A game-changing cross-border partnership between Island Nature Trust (INT) and American Friends of Canadian Conservation—launched to help American landowners donate their land for conservation purposes—is celebrating its first win.
American ownership is approximately 3.5 percent of the total land on PEI, yet for many years, American landowners interested in donating land for conservation purposes have experienced disproportionate legal and financial barriers. However, thanks to INT and American Friends initiative forged in 2018, significant tax relief is now secured for American donors.
“Americans who love PEI landscapes can now contribute to conservation and receive the same tax recognition that Canadians do. This fantastic cross-border partnership, applied in several other provinces already, allows us to more fully honour this gift of conservation land,” says Megan Harris, Director of Conservation for INT.
The Eppig–Flower Natural Area, a 25-acre parcel in Cable Head East was generously donated by American donors Peter and Mary Eppig and contains carbon storing peatland-type wetland and forest, both habitats for a myriad of wildlife. The parcel is contiguous with a 495-acre woodland and wetland complex in the area, which contains INT’s Perret–McKinnon Natural Area—providing excellent connectivity to an existing protected space. The diverse ecosystems and services the natural area provides will be protected forever for the benefit of both Islanders and wildlife under the Natural Areas Protection Act.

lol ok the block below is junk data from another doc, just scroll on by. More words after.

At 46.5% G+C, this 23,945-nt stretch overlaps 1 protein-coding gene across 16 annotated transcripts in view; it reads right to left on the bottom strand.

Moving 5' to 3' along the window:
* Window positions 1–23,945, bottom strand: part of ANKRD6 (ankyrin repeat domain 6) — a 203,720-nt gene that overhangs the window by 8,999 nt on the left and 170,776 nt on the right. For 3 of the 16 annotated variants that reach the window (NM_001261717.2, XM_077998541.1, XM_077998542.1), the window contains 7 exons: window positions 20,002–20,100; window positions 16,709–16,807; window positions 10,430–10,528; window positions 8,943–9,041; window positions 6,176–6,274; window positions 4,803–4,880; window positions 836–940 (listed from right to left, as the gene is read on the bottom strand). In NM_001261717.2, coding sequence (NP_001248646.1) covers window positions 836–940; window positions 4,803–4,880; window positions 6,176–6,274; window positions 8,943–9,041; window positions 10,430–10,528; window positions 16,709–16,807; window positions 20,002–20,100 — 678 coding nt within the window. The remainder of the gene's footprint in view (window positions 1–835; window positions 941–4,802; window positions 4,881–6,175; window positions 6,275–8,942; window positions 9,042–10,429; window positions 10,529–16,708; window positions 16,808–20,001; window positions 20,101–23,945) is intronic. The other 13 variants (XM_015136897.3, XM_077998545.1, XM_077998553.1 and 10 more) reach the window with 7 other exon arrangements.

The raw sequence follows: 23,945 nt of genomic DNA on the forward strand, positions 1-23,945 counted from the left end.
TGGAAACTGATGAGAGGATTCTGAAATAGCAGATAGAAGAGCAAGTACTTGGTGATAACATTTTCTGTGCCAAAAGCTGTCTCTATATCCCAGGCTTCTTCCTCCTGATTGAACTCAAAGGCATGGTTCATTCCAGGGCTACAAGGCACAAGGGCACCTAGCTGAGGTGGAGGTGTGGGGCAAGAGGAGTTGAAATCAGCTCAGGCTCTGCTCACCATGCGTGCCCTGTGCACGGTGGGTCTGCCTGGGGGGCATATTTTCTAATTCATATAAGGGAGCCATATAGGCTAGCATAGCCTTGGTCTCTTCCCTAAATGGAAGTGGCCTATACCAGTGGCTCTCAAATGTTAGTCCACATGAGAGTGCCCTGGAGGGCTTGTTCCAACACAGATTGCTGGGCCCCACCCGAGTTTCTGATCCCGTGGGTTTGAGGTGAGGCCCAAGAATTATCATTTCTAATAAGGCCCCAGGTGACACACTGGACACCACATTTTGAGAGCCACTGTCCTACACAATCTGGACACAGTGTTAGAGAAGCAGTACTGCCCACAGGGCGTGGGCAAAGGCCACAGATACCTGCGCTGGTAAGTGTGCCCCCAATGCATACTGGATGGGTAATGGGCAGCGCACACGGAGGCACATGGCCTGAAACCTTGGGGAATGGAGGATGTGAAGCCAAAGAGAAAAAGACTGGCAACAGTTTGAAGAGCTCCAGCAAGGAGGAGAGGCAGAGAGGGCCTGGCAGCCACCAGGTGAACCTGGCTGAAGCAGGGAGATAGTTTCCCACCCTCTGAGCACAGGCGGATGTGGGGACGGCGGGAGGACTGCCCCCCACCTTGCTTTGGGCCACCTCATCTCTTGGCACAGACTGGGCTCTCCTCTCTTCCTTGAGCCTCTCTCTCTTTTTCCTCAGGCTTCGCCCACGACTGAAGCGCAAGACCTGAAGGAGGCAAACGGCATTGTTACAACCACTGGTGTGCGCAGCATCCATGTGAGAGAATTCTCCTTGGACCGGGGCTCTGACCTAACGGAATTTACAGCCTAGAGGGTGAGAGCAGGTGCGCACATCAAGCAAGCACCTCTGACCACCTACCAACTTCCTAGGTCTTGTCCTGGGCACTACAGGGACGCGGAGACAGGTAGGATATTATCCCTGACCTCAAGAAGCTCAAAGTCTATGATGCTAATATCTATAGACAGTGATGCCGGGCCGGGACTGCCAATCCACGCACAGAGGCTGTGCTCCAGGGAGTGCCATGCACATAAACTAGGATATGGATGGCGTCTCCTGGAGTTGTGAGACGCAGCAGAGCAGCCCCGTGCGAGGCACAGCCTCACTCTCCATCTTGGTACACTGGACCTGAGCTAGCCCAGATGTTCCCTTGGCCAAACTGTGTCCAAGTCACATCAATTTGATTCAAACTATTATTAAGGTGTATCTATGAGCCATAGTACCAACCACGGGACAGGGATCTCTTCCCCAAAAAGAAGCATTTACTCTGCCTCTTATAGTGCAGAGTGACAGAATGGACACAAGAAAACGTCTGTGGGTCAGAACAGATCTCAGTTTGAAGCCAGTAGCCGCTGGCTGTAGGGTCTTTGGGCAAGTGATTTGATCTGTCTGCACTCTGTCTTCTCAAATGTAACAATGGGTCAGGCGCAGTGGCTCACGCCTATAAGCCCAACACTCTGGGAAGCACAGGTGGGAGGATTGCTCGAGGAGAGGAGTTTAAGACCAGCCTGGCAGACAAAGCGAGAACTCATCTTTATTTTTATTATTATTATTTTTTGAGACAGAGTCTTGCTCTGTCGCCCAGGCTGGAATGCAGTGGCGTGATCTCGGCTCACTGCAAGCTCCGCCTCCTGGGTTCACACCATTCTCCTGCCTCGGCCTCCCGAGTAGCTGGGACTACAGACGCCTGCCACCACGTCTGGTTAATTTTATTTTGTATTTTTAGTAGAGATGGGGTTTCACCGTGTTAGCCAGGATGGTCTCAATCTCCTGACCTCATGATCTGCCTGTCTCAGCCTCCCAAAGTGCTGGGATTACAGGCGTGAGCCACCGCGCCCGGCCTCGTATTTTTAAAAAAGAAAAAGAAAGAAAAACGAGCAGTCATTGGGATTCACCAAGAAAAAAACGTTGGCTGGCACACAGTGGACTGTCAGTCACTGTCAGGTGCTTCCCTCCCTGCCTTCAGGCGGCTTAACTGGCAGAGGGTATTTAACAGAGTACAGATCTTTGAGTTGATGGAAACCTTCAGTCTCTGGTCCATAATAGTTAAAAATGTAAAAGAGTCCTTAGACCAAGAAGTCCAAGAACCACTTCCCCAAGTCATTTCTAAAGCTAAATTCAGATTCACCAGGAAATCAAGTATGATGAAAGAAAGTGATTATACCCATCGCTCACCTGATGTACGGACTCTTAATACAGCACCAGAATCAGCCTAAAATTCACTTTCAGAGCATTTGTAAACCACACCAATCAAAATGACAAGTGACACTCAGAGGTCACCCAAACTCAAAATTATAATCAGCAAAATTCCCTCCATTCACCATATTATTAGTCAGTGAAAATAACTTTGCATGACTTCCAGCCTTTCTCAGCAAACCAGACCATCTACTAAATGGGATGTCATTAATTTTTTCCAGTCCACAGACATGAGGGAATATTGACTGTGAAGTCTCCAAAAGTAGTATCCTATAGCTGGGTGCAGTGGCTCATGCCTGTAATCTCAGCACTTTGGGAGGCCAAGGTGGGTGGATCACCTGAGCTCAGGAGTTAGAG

PEI has long enjoyed a strong bond with northeastern regions of the US. Historically, many families had members traveling back and forth to the US eastern seaboard for work. Those family ties often remain, with cousins, grandparents, or other relations on both sides of the border—many acquiring land or settling on PEI.
It was PEI’s reputation for swimmable ocean water that first drew Molly and Peter Eppig north from New England in 1993. They rented a house in Cable Head for their family vacation and ten years later purchased a property in the same community where they eventually built a home.
“In 2018 we attended an information session hosted by Island Nature Trust and American Friends of Canadian Conservation where we learned that it’s possible for American owners of Canadian property to donate ecologically sensitive land as well as realize tax benefits in the US,” said the Eppigs. “We decided to protect a wooded portion of our property that includes a bog which has been identified as ecologically important. We were so pleased to collaborate to ensure conservation of this property in perpetuity, and we encourage other American owners of PEI property to consider the American Friends of Canadian Conservation organization.”